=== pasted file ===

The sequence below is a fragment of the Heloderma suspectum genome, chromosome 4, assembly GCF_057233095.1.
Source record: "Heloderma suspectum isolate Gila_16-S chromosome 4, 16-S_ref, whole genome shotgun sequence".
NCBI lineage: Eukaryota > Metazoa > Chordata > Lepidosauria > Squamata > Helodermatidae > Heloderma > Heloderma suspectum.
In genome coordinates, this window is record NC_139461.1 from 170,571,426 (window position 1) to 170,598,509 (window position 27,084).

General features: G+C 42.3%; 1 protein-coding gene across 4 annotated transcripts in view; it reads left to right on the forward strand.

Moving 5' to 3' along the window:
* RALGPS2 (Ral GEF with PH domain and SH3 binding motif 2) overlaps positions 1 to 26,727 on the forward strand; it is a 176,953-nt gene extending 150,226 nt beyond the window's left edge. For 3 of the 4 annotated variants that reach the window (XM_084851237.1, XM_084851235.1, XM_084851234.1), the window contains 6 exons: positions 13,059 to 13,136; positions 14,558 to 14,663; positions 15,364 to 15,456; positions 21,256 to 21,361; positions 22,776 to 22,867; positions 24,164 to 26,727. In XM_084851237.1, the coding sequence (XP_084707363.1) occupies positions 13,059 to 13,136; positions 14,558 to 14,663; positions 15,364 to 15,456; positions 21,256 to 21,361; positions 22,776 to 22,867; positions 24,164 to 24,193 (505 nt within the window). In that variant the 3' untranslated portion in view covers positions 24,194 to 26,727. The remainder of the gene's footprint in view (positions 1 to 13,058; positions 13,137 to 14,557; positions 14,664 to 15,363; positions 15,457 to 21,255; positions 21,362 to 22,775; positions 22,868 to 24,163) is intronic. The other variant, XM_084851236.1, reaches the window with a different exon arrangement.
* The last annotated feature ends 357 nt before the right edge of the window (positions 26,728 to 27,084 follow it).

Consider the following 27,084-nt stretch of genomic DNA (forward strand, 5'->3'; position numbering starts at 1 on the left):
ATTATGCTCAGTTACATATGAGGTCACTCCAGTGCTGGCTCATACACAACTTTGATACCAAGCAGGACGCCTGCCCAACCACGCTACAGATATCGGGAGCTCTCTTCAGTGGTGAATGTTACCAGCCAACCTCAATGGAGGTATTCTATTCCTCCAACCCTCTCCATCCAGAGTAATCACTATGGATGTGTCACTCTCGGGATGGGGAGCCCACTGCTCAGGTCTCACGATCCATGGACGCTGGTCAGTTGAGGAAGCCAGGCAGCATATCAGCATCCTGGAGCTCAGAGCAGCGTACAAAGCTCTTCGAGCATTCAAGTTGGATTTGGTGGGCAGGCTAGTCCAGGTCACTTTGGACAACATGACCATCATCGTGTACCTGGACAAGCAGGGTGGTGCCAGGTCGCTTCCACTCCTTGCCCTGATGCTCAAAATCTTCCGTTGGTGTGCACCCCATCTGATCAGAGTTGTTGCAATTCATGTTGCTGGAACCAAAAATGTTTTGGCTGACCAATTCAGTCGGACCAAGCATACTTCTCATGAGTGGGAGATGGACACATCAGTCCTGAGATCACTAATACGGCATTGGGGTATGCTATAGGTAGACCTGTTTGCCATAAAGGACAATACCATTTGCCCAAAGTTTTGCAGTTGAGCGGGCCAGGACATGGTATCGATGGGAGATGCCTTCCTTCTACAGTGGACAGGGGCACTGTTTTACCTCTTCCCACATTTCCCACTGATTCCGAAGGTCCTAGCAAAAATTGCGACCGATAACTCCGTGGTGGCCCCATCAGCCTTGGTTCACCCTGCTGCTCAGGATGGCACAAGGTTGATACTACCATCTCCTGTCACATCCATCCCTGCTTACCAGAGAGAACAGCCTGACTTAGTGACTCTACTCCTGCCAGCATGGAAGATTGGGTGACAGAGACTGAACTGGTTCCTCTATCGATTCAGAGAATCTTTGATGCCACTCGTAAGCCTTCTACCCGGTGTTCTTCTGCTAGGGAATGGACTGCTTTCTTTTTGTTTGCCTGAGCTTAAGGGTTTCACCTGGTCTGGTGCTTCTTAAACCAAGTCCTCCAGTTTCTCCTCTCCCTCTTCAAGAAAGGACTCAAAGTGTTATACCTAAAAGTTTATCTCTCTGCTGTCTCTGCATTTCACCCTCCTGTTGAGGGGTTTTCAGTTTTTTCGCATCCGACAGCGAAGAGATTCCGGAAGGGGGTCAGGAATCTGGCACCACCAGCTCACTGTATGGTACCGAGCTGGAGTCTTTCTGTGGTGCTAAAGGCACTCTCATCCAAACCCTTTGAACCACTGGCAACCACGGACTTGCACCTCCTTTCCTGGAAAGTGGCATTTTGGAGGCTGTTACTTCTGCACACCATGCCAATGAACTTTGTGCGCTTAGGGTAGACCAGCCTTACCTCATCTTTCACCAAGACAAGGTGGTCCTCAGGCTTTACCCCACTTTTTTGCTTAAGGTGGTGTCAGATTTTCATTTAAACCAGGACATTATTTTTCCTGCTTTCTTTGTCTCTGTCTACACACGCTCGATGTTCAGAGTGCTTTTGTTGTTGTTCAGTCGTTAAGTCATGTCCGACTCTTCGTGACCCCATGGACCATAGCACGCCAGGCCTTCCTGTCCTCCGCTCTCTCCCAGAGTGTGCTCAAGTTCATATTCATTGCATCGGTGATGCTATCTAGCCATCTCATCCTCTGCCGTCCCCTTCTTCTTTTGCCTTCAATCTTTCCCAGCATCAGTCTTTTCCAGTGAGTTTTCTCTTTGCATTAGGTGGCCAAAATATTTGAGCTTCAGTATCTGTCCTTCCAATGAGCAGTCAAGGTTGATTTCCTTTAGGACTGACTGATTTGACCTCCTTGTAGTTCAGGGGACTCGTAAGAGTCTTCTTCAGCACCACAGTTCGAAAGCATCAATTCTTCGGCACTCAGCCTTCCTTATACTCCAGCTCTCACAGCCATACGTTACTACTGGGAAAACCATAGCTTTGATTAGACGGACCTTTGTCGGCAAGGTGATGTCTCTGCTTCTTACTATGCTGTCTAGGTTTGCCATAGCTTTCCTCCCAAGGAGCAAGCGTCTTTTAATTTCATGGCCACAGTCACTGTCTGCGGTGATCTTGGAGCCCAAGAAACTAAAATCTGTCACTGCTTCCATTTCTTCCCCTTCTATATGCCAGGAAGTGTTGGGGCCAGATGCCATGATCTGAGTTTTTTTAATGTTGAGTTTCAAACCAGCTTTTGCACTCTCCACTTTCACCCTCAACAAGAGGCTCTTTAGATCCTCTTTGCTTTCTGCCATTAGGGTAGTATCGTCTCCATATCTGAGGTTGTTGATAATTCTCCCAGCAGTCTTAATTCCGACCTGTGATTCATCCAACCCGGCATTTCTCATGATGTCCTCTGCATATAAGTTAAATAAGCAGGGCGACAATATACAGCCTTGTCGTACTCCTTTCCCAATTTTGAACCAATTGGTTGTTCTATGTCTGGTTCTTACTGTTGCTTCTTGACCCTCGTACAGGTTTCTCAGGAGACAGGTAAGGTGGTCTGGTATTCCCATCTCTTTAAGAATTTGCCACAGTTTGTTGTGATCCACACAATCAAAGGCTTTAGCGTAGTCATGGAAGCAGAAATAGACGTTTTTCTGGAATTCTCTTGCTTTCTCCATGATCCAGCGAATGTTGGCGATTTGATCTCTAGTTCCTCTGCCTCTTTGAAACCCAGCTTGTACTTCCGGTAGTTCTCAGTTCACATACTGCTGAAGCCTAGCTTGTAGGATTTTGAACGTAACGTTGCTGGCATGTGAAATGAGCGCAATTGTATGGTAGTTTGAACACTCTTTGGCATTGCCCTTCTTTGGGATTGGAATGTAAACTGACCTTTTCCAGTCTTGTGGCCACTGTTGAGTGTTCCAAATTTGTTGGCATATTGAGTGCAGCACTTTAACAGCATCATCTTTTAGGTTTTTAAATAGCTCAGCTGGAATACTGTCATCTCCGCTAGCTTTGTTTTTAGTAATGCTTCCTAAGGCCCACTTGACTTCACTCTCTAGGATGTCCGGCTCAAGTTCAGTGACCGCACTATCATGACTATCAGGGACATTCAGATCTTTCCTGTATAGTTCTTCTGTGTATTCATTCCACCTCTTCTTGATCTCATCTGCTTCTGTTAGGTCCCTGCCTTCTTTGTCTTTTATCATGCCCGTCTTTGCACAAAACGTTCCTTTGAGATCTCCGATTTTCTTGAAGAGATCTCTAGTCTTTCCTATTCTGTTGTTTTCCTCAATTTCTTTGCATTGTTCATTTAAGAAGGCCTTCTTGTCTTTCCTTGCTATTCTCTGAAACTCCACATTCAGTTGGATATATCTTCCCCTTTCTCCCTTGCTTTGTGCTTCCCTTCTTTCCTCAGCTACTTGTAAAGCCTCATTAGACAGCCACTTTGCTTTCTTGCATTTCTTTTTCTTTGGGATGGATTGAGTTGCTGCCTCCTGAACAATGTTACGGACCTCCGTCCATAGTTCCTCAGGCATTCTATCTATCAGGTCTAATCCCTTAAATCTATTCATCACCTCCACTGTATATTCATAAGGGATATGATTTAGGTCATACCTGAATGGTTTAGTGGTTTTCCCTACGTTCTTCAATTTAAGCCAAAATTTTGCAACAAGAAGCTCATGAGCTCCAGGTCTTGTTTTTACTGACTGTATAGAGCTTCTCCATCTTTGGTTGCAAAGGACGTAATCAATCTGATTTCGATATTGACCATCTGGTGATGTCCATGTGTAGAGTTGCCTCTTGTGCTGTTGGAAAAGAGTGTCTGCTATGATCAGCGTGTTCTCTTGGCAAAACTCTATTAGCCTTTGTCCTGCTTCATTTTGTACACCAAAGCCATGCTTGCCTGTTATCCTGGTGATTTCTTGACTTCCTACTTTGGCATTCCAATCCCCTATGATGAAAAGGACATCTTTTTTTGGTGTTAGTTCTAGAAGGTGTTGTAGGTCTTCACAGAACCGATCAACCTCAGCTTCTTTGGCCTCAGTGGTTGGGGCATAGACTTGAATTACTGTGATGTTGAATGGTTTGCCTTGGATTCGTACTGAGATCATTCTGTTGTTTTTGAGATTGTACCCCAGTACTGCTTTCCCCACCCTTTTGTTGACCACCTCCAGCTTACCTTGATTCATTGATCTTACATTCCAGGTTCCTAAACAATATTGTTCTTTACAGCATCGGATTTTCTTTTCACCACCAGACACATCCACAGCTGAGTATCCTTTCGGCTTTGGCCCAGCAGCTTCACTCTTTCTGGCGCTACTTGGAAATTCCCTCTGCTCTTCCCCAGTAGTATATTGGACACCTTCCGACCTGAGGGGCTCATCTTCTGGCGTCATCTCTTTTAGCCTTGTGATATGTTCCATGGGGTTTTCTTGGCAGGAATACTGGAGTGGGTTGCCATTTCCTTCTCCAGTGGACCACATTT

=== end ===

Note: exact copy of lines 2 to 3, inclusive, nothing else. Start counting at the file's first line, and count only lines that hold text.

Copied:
Source record: "Heloderma suspectum isolate Gila_16-S chromosome 4, 16-S_ref, whole genome shotgun sequence".
NCBI lineage: Eukaryota > Metazoa > Chordata > Lepidosauria > Squamata > Helodermatidae > Heloderma > Heloderma suspectum.